By Adam Atlas
Attorney at Law
For better or for worse, financial services are ever more regulated. Examples of a considerable increase in regulation of bank and nonbank financial services include: an expansion of Bank Secrecy Act (BSA) regulations into prepaid issuing, enforced by the Financial Crimes Enforcement Network (FinCEN); the creation of the Consumer Financial Protection Bureau (CFPB); and state laws concerning escheatment and early termination fees.
Important public policy reasons prompted these new regulations, such as combating terrorism and money laundering, as well as protecting consumers from misleading service providers. The regulations, however, create increased costs of compliance for payment services.
ISOs, as agents of banks, have traditionally been exempt from the more onerous portions of these legal compliance requirements, such as registration with FinCEN, maintenance of an anti money-laundering (AML) program, and reporting of suspicious activity or large currency transactions to FinCEN.
ISOs have not been actively involved in these compliance requirements because the banks that process for them have carried the regulatory burden. For example, before a merchant is accepted for processing with a given bank, the bank's underwriting department makes sure the merchant is not listed on the Specially Designated Nationals (SDN) list of the U.S. Treasury Department's Office of Foreign Assets Control (OFAC).
Even when a full-liability ISO places a merchant, the bank still puts the merchant through a BSA underwriting process over and above the financial underwriting with which ISOs are usually most concerned. As financial institutions, banks are held accountable by FinCEN and state regulators to statutes that require rigorous compliance programs in order to prevent the financial system from being abused by terrorists and money launderers.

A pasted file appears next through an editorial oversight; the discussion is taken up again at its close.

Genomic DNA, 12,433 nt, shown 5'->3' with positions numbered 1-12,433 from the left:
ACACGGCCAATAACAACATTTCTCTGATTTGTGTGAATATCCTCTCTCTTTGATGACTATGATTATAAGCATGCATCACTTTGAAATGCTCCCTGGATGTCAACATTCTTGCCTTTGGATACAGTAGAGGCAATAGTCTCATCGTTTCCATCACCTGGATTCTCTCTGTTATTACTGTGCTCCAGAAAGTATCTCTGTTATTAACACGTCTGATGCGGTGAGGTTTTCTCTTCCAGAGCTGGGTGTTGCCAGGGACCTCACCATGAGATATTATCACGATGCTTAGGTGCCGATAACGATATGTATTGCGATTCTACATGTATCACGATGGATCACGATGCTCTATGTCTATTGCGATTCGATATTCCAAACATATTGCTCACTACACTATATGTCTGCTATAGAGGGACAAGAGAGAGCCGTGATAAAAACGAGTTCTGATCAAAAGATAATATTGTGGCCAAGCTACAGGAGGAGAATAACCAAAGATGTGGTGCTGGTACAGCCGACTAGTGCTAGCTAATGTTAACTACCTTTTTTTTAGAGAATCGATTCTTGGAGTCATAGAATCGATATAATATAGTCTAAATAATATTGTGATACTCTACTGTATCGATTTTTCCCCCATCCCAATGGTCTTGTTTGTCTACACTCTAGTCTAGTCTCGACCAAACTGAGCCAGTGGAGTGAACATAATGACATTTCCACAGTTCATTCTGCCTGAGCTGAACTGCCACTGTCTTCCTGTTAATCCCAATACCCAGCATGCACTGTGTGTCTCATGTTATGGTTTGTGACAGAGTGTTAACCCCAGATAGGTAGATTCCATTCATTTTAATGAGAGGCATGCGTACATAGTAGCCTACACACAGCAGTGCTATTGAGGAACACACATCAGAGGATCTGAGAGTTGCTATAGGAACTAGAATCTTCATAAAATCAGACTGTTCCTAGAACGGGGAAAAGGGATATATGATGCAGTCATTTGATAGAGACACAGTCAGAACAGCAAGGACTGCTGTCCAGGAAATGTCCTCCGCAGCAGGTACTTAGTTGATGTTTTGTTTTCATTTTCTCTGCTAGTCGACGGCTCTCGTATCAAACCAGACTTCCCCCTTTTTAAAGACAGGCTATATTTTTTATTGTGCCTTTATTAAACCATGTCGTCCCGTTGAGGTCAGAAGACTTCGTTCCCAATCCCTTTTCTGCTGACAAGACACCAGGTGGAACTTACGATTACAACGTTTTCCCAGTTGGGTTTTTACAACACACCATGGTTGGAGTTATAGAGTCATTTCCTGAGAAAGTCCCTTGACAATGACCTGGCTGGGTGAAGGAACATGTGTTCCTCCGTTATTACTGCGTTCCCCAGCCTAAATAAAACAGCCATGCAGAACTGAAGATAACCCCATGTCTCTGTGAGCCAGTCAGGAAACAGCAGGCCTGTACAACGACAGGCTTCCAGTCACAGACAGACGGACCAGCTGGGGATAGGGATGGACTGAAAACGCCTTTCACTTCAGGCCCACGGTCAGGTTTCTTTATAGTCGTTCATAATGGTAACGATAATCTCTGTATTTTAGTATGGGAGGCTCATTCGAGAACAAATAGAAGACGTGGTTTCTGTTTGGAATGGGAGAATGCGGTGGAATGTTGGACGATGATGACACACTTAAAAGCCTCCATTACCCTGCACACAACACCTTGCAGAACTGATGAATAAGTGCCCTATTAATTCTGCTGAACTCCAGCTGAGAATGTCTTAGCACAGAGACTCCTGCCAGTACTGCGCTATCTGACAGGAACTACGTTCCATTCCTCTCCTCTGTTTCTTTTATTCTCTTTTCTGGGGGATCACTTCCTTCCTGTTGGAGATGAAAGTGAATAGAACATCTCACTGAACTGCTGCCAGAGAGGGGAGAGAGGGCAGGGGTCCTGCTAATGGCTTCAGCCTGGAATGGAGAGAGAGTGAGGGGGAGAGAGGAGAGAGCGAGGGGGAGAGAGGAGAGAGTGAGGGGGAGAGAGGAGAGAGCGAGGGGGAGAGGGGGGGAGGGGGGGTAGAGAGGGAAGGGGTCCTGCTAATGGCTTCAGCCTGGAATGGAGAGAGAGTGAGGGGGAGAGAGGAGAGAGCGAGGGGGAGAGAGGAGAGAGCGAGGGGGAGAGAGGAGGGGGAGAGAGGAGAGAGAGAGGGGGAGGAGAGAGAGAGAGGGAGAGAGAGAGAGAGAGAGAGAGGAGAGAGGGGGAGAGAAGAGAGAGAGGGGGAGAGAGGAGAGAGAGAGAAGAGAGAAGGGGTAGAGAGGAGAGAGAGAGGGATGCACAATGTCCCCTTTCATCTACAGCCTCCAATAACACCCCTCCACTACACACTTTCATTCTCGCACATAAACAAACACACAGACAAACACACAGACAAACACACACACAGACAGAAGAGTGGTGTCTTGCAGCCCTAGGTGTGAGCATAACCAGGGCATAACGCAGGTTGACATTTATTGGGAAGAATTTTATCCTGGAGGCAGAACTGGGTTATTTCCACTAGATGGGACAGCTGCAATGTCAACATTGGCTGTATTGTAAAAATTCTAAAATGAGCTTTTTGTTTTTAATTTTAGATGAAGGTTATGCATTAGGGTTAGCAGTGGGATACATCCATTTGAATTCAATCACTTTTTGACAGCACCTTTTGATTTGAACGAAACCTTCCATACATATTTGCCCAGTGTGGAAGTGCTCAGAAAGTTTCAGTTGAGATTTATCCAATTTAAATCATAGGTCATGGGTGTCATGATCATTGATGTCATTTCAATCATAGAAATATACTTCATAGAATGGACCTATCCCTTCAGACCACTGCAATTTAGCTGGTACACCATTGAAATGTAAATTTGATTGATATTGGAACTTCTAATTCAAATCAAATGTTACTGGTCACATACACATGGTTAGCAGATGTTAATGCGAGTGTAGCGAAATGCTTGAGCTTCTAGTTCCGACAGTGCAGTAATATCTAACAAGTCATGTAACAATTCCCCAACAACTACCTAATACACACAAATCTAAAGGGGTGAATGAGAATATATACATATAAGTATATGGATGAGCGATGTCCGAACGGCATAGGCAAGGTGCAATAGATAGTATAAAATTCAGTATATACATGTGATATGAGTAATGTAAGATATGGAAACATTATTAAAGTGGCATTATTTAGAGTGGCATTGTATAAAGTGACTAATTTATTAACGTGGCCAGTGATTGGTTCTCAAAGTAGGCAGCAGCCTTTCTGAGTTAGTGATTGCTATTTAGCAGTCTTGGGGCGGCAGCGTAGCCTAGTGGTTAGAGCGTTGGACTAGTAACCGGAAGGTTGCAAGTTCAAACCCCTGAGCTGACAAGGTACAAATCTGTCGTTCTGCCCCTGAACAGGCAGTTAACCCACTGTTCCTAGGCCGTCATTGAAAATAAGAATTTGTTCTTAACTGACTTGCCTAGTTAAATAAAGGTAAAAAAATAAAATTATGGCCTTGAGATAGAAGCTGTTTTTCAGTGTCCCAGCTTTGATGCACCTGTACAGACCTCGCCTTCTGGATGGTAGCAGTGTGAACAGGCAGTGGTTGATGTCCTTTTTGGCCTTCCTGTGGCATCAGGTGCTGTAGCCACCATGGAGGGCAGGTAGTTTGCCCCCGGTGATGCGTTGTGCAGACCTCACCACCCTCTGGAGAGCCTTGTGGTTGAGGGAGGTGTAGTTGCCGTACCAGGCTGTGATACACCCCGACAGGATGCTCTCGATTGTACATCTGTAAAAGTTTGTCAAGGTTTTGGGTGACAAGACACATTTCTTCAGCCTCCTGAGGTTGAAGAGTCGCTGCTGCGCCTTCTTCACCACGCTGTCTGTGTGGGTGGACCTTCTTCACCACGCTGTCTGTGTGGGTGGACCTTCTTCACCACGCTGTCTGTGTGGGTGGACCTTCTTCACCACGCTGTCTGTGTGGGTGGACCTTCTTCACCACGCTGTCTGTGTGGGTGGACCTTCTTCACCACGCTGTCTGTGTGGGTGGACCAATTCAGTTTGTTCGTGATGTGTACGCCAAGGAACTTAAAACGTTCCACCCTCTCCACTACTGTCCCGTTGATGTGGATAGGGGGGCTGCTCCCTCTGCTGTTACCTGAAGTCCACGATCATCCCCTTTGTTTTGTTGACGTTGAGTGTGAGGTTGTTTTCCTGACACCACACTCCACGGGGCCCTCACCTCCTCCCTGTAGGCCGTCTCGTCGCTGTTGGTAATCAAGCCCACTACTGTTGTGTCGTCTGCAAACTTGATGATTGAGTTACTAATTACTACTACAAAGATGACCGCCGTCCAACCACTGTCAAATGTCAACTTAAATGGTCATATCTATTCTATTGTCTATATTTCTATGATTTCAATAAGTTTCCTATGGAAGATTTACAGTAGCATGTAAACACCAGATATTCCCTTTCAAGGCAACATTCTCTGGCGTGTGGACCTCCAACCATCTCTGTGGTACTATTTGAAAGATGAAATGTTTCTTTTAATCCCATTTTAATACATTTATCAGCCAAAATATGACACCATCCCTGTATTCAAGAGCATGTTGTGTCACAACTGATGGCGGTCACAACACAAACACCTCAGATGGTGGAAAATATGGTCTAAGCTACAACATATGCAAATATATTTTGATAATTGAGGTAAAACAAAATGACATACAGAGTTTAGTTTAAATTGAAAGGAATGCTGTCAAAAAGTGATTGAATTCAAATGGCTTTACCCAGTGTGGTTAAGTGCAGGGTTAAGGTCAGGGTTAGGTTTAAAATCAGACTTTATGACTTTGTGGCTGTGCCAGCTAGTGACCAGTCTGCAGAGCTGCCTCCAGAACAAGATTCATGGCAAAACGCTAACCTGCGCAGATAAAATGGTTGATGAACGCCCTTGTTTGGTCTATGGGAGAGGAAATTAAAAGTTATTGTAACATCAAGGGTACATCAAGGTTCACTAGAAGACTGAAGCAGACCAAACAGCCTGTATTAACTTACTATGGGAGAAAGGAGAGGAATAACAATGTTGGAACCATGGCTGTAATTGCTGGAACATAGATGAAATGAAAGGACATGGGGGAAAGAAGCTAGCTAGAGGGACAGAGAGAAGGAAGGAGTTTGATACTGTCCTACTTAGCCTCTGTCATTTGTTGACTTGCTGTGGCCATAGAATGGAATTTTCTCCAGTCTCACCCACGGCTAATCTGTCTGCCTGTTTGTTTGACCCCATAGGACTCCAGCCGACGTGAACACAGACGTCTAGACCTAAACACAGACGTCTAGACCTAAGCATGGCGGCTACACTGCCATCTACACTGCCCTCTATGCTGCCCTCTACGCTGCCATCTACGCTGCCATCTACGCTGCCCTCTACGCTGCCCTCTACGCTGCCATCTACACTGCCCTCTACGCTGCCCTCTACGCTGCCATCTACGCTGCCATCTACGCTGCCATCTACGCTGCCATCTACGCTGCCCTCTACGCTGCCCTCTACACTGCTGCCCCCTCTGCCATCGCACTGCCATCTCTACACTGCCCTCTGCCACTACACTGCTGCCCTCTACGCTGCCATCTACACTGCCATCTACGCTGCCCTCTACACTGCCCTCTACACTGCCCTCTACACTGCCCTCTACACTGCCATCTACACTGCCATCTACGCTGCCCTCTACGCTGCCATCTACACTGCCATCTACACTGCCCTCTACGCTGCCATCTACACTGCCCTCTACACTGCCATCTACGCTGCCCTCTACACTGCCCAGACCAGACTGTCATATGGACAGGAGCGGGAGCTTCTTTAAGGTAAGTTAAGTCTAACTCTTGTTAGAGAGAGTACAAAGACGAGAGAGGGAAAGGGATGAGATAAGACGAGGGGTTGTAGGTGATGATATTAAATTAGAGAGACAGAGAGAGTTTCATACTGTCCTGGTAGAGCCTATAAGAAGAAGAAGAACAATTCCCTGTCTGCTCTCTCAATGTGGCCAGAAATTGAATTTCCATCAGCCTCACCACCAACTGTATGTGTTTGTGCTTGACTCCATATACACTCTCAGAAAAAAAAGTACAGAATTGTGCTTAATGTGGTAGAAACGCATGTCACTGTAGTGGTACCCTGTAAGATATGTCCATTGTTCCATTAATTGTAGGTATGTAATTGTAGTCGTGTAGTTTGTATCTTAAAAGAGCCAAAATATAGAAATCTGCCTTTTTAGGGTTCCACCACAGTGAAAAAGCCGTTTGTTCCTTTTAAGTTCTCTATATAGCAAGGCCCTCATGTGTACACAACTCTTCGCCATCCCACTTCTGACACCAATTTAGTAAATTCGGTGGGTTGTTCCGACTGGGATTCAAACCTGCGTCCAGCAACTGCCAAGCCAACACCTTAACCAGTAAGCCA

The purpose of this article is to give ISOs sensitivity to AML compliance, as well as identify a handful of rules that may already be applicable to ISOs.
On a tangential point, I highly recommend that ISOs question their acquiring processors as to their readiness for the potential of the Marketplace Fairness Act (also known as the Amazon tax) to become law within days or months. This federal law, if passed, would require online retailers to collect state sales tax.
This law may present revenue opportunities for acquiring banks, processors and ISOs that they may lose if they do not collaborate prior to the proposed law taking effect. Specifically, they have an opportunity to work with a tax lookup and remittance intermediary that may be able to share in basis points on the taxes collected. It's been a long time since ISOs have heard of new basis-point line items of revenue.
Each payment business is unique. Between two seemingly identical ISOs, considerable variations will exist in compliance requirements. ISOs should proceed with caution in taking on new roles in the payments industry in order to make sure they are not unwittingly running against the grain of the many rules regulating payment services.
For additional basic compliance information, please visit www.moneyservicesbusinesslaw.com.
The following excerpt from the FinCEN website explains the agency's mission and some of the actions it takes to carry out its duties. For the complete description, please visit www.fincen.gov/about_fincen/wwd/index.html.
"FinCEN is a bureau of the U.S. Department of the Treasury. ... FinCEN's mission is to safeguard the financial system from illicit use and combat money laundering and promote national security through the collection, analysis, and dissemination of financial intelligence and strategic use of financial authorities.
"FinCEN carries out its mission by receiving and maintaining financial transactions data; analyzing and disseminating that data for law enforcement purposes; and building global cooperation with counterpart organizations in other countries and with international bodies. FinCEN serves as the FIU [financial intelligence unit] for the United States and is one of more than 100 FIUs making up the Egmont Group, an international entity focused on information sharing and cooperation among FIUs. ... As one of the world's leading FIUs, FinCEN exchanges financial information with FIU counterparts around the world in support of U.S. and foreign financial crime investigations.
"The basic concept underlying FinCEN's core activities is 'follow the money.' The primary motive of criminals is financial gain, and they leave financial trails as they try to launder the proceeds of crimes or attempt to spend their ill-gotten profits. FinCEN partners with law enforcement at all levels of government and supports the nation's foreign policy and national security objectives."
In publishing The Green Sheet, neither the author nor the publisher is engaged in rendering legal, accounting, or other professional services. If legal advice or other expert assistance is required, the services of a competent professional should be sought. For further information on this article, please contact Adam Atlas, Attorney at Law, at firstname.lastname@example.org, or at 514-842-0886.
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